Prices at these places are almost always cheaper than the original Din Tai Fung and in my view, the taste is not all that different. If you love Din Tai Fung in your home country, look for these local versions all throughout Taiwan when you arrive. And don’t be afraid of the language barrier. Someone will always be willing to help you out. If all else fails, you can type what you want into google translate.

Location: everywhere
Price: NT$185 for 3 portions of dumplings and 1 sweet roti

7. Lu Rou Fan

Lu Rou Fan KaohsiungIf you’re looking for cheap food, Lu Rou Fan is Taiwanese budget fare which is super delicious! It’s a simple dish of steamed rice topped with soy sauce flavoured pork belly. Yum! I stumbled upon this particular place while on the way back from the ferry terminal to Cijin Island. Simply point to what you want on the menu and out it comes.

Location: Binhai 1st Road, next to Lane 88 Binhaiyi Road. Before the ferry terminal to Cijin Island.
Price: NT$65 for 1 portion of lu rou fan + 1 portion of noodles with minced meat

8. Souffle Pancake

Souffle Pancake Shiba Cafe KaohsiungI accidentally found this cafe while looking for something for breakfast around my hotel. From the name, I kind of expected that the cafe would have some sort of connection with Shiba Inu. And true to its name, the cafe is named Shiba Cafe because there is often a Shiba Inu dog hanging out in the corner.

But the main reason I visited this particular cafe was for the souffle pancake which I had read was awesome. And it was. Originally from Japan, the souffle pancake is a pancake made in a souffle style so that it rises and becomes super fluffy. Add some stewed fruit, a bit of cream and even some caramel sauce and you have sugar heaven.

Location: Shiba Cafe, intersection of Zhongzheng 4th Road Lane 63 and Nantai Road Lane 43.
Price: NT$330 for 1 souffle pancake & 2 drinks

9. Chicken Skewers

Chicken Skewer Ruifeng Market KaohsiungChopped chicken on a stick. What could be better as a quick snack? The chicken stick is covered with some herbs and spices and placed on a hot plate where it is slightly burnt/caramelised. The chicken comes off the grill piping hot and super juicy — not a dry piece of chicken to be found! Better still, those spices amp the flavour levels right up giving you a perfectly delicious chicken stick. Simple food done right.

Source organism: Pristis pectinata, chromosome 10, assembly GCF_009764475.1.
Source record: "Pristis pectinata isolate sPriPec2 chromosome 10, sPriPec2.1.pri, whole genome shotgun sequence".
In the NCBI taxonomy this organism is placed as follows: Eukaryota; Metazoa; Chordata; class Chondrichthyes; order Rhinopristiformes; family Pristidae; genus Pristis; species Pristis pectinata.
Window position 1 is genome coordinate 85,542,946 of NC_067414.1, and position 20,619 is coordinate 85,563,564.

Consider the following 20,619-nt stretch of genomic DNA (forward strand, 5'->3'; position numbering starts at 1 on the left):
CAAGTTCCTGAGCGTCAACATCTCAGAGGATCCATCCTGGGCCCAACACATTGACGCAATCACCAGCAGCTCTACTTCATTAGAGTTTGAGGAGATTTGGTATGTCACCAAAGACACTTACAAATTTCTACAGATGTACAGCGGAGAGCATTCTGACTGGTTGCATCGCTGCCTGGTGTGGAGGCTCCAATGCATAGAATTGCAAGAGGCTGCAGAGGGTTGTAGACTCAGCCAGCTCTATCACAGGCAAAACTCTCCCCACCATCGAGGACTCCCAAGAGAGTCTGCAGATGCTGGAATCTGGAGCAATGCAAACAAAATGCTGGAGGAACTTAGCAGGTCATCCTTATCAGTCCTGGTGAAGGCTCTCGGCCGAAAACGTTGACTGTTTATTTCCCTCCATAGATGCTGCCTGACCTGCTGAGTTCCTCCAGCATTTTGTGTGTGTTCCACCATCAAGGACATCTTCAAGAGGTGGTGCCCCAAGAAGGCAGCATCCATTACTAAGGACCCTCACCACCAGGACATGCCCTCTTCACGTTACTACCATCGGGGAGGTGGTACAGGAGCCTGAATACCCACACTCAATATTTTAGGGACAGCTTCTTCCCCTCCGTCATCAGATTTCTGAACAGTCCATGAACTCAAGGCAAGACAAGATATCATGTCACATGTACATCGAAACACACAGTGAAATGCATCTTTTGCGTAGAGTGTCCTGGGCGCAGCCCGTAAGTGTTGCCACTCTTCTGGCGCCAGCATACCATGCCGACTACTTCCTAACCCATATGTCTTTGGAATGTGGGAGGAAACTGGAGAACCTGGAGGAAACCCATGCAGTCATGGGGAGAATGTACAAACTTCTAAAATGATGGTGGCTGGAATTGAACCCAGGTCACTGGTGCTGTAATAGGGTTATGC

Location: Ruifeng Night Market
Price: NT$45

10. Taro Milk

Taro Milk Ruifeng Night Market KaohsiungFor me, this was one my favourite food/drinks in Kaohsiung. Usually when you drink an ice taro latte or something of the sort, you’re usually drinking a coloured powder mixed with milk. But at this place they actually steam big chunks of taro and then blend them with milk to make a perfectly fresh and original taro milk — so awesome! Just to make sure you’re getting the freshest drink possible, they don’t make it in bulk in advance. They steam each piece of taro on the spot and blend it to order. Definitely something you need to seek out in Kaohsiung.

Location: Ruifeng Night Market
Price: NT$50

11. Fried Octopus

Fried Octopus KaohsiungWhen walking through Ruifeng Night Market, I had the sudden feeling of being pulled in by these gigantic tentacles, battered and deep fried. Because you rarely see octopus tentacles for sale like this, I just had to order a portion. They even weigh the portion to make sure you get the same amount for the same price every single time. The tentacles are then chopped up again and served with a squeeze of lemon of the top. Sweet, juicy, delicious!

Location: Ruifeng Night Market
Price: NT$100

12. Bubble-filled Toast & Earl Grey Tea Jam

Toast Bubble Earl Grey KaohsiungToast filled with egg, sausage or cheese is pretty standard these days around the world. But at one counter at Ruifeng Night Market you can get toast filled with bubble pearls mixed with earl grey tea jam. So weird, but so good! As weird as it seems, it actually tastes pretty normal as all the flavours really go together — almost like a bubble tea with a bit of crispy bread in it. The bubbles are hot because the bread is toasted in a sandwich press just like you’d make a toasted cheese sandwich. Definitely worth trying out if you’re into bubbles and are looking for something different.

Location: Ruifeng Night Market
Price: NT$60

Banana Roti Liuhe Night MarketThe food situation in Kaohsiung is really quite good as you’d expect. Enjoy your culinary journey in Kaohsiung!

Kaohsiung Central Hotel

Review: Centre Hotel, Kaohsiung, Taiwan

As we’ve moved further south from Taipei, hotels have seemingly become cheaper until the point of craziness. Centre Hotel in Kaohsiung is incredibly cheap for what you get.

For US$14 per night, you get a modern and clean room with big bed, writing table and chair, toiletries, tea making facilities, LCD TV with international channels and lots of space to store you luggage.Room at Centre HotelThe bathroom is basic, but clean and has hot water, but no shower curtain. The floor does get wet when you shower.Bathroom at Centre Hotel KaohsiungThe price of this place is incredible. It’s cheaper than backpacker budget, but the facilities are definitely in the flashpacker range. That is, you get a proper hotel room for next to nothing. It’s one of the best value hotels we’ve ever stayed in.